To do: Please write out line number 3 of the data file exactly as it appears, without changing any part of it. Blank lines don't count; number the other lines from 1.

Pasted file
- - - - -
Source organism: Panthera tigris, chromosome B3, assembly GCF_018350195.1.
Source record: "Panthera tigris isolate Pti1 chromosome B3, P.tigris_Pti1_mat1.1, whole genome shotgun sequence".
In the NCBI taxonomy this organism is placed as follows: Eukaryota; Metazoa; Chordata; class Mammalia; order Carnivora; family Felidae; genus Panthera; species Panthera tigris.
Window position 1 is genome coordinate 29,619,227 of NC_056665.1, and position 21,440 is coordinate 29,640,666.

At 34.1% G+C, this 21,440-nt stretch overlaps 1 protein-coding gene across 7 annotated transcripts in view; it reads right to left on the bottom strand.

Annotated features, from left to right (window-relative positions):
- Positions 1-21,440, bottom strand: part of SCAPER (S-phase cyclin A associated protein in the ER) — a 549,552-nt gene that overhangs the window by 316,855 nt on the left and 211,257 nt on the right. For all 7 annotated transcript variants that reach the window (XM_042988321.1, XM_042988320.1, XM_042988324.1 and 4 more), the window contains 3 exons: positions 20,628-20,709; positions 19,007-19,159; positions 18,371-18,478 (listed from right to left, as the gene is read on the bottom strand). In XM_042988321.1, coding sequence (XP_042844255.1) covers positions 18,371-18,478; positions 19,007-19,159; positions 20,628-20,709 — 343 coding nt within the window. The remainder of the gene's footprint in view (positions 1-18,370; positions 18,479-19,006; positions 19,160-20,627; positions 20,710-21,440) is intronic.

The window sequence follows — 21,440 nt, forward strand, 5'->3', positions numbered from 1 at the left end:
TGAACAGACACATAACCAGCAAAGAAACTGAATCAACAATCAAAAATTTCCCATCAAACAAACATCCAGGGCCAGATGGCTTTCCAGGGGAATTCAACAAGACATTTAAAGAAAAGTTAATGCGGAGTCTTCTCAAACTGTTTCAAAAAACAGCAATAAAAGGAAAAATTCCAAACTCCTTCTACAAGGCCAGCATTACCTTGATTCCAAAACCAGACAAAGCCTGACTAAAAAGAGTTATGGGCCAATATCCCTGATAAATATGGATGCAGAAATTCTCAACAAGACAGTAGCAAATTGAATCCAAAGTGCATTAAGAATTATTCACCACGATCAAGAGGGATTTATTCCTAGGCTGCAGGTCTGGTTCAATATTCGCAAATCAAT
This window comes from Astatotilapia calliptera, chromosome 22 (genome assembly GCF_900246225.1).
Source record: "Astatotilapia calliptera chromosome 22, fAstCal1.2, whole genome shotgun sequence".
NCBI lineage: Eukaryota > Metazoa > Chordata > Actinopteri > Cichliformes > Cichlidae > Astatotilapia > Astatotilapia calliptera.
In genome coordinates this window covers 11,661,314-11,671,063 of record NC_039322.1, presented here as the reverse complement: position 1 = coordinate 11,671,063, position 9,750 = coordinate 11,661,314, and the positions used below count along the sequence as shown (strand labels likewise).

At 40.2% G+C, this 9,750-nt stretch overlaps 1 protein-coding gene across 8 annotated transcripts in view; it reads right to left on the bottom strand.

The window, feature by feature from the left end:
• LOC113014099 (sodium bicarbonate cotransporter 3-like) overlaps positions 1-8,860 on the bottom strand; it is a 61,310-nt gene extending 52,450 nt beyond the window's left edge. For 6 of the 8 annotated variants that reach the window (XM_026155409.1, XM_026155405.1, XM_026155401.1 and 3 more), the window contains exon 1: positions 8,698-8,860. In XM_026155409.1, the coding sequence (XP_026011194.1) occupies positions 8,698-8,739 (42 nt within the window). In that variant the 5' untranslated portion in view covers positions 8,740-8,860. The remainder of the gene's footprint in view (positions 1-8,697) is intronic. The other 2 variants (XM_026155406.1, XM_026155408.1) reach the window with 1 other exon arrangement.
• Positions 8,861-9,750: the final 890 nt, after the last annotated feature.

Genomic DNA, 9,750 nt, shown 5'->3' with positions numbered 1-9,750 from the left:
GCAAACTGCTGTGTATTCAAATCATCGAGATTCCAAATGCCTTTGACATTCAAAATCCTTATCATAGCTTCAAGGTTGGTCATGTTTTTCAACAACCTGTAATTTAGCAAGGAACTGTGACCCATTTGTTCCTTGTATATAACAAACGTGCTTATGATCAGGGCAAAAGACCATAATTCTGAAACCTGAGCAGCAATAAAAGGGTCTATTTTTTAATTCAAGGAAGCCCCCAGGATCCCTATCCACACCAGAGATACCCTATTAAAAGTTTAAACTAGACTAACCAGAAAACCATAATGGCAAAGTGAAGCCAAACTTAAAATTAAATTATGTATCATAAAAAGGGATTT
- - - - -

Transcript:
In the NCBI taxonomy this organism is placed as follows: Eukaryota; Metazoa; Chordata; class Mammalia; order Carnivora; family Felidae; genus Panthera; species Panthera tigris.